The Picture of Dorian Gray (with an Essay by Jules Barbey D'Aurevilly)

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Mondial, Jan 6, 2015 - Fiction - 166 pages
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 Perhaps the book that created the most general discussion and criticism at this period was "The Picture of Dorian Gray," which appeared originally in Lippincott's Magazine in July, 1890, as the complete novel for that issue... Wilde at first demurred on the ground that he had not tried his hand on a long and sustained story, but fi nally gave his consent. The story seems to have simmered in his mind for some time, though after he had once begun it, it was quickly completed. Wilde has himself said that he wrote it in a few days. --- In a preface to this story, written for a later edition in book form, Mr. Basil Ward, the artist, tells of the genesis of the story. It goes back to the year 1884, when Oscar Wilde was often in Mr. Ward's studio. One of Mr. Ward's sitters was a young man of such peculiar beauty that his friends had nicknamed him "The Radiant Youth." Each afternoon Wilde watched the work advance, enchanting everybody meanwhile with brilliant talk, until at last the portrait was fi nished and its original had gone his way - rejoicing, without doubt, to be at liberty. "What a pity," sighed Wilde, "that such a glorious creature should ever grow old!" - "Yes, it is indeed," answered Mr. Ward. "How delightful it would be if 'Dorian' could remain exactly as he is while the portrait aged and withered in his stead. I wish it might be so!" - And that was all. "I occupied myself," says Mr. Ward, "with the picture for perhaps a quarter of an hour, during which Wilde smoked refl ectively, but uttered not one word. He arose presently and sauntered to the door, merely nodding as he left the room." Jules Barbey d'Aurevilly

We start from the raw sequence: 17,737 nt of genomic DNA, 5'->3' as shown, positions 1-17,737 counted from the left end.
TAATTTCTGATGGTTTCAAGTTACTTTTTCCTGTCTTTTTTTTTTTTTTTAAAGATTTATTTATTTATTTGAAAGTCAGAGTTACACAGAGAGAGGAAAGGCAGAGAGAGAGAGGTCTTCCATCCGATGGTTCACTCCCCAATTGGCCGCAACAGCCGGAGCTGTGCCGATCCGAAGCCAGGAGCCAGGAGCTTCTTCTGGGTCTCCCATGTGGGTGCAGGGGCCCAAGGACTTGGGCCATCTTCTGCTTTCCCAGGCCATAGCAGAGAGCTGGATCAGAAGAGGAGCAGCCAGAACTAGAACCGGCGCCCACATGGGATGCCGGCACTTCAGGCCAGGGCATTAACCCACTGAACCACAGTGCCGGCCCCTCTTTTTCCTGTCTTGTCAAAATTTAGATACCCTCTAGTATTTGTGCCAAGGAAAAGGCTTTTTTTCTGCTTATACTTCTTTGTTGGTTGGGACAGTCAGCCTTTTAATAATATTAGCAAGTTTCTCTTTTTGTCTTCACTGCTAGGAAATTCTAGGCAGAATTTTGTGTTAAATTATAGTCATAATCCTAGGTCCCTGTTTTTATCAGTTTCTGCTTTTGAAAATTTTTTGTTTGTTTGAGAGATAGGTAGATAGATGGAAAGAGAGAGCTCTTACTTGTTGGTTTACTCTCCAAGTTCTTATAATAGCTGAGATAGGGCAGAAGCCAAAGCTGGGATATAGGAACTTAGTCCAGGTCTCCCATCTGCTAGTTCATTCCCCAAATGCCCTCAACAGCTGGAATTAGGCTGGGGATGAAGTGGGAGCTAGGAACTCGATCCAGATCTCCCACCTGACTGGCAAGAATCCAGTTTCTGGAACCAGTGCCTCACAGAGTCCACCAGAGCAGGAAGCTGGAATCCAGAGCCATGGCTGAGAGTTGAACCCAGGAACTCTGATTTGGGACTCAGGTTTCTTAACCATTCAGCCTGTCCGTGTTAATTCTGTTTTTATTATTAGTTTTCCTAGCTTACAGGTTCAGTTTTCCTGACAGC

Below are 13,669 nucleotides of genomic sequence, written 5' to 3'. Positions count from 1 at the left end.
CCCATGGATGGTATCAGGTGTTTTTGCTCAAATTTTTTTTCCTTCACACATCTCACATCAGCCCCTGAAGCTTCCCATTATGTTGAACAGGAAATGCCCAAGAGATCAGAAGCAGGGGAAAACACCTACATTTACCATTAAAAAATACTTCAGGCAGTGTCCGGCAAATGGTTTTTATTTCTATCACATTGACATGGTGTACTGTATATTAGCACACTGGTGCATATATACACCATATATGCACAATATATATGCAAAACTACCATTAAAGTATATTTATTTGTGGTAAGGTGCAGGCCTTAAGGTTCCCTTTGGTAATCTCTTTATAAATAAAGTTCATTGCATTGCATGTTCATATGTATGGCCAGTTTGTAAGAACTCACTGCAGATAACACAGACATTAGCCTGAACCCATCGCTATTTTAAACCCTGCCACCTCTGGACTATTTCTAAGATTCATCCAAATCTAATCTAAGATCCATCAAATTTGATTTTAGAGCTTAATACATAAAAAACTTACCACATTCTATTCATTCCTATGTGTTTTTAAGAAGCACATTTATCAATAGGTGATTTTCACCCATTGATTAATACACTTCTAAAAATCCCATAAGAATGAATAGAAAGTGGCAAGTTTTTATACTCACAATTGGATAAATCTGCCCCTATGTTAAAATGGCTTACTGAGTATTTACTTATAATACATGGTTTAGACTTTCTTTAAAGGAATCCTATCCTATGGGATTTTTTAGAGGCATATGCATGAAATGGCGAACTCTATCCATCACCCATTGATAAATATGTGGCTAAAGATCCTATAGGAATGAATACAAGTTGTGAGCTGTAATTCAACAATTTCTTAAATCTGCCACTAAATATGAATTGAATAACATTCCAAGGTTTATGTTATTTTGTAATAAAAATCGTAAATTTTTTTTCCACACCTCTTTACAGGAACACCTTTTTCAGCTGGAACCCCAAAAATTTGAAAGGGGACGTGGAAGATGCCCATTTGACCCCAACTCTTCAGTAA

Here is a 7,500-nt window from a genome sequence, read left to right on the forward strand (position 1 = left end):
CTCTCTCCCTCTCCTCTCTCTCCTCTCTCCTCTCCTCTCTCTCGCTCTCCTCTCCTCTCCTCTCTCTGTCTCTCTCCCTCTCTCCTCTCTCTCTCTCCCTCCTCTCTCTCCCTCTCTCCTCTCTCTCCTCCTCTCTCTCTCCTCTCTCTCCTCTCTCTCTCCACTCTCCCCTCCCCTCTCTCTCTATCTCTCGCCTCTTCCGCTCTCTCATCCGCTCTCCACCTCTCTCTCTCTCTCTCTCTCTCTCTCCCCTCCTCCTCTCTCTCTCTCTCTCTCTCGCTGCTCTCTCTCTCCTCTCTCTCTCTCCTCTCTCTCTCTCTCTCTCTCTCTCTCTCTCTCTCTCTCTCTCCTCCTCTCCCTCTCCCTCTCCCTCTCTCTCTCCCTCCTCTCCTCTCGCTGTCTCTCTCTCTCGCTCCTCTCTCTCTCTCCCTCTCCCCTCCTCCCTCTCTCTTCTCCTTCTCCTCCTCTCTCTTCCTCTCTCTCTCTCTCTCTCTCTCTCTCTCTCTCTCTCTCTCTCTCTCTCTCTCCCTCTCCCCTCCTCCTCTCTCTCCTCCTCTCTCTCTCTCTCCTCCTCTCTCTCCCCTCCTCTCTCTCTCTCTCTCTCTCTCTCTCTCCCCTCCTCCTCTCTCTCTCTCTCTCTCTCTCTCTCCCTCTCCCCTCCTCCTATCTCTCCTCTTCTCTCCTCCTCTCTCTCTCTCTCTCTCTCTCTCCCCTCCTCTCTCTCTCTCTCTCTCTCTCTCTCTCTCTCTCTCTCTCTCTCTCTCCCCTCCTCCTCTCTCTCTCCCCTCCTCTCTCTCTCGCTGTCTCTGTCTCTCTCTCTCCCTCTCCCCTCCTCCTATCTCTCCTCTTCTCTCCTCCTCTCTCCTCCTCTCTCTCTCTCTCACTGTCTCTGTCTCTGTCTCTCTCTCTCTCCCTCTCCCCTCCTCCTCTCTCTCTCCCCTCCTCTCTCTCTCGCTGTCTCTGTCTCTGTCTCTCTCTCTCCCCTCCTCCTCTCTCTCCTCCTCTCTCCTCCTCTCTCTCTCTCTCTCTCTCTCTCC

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About the author (2015)

Oscar Fingall O'Flahertie Wills Wilde was born in Dublin in 1854. He was educated at Trinity College, Dublin and Magdalen College, Oxford where, a disciple of Pater, he founded an aesthetic cult. In 1884 he married Constance Lloyd, and his two sons were born in 1885 and 1886. His novel, The Picture of Dorian Gray (1891), and social comedies Lady Windermere's Fan (1892), A Woman of No Importance (1893), An Ideal Husband (1895), and The Importance of Being Earnest (1895), established his reputation. In 1895, following his libel action against the Marquess of Queesberry, Wilde was sentenced to two years' imprisonment for homosexual conduct, as a result of which he wrote The Ballad of Reading Gaol (1898), and his confessional letter De Profundis (1905). On his release from prison in 1897 he lived in obscurity in Europe, and died in Paris in 1900.

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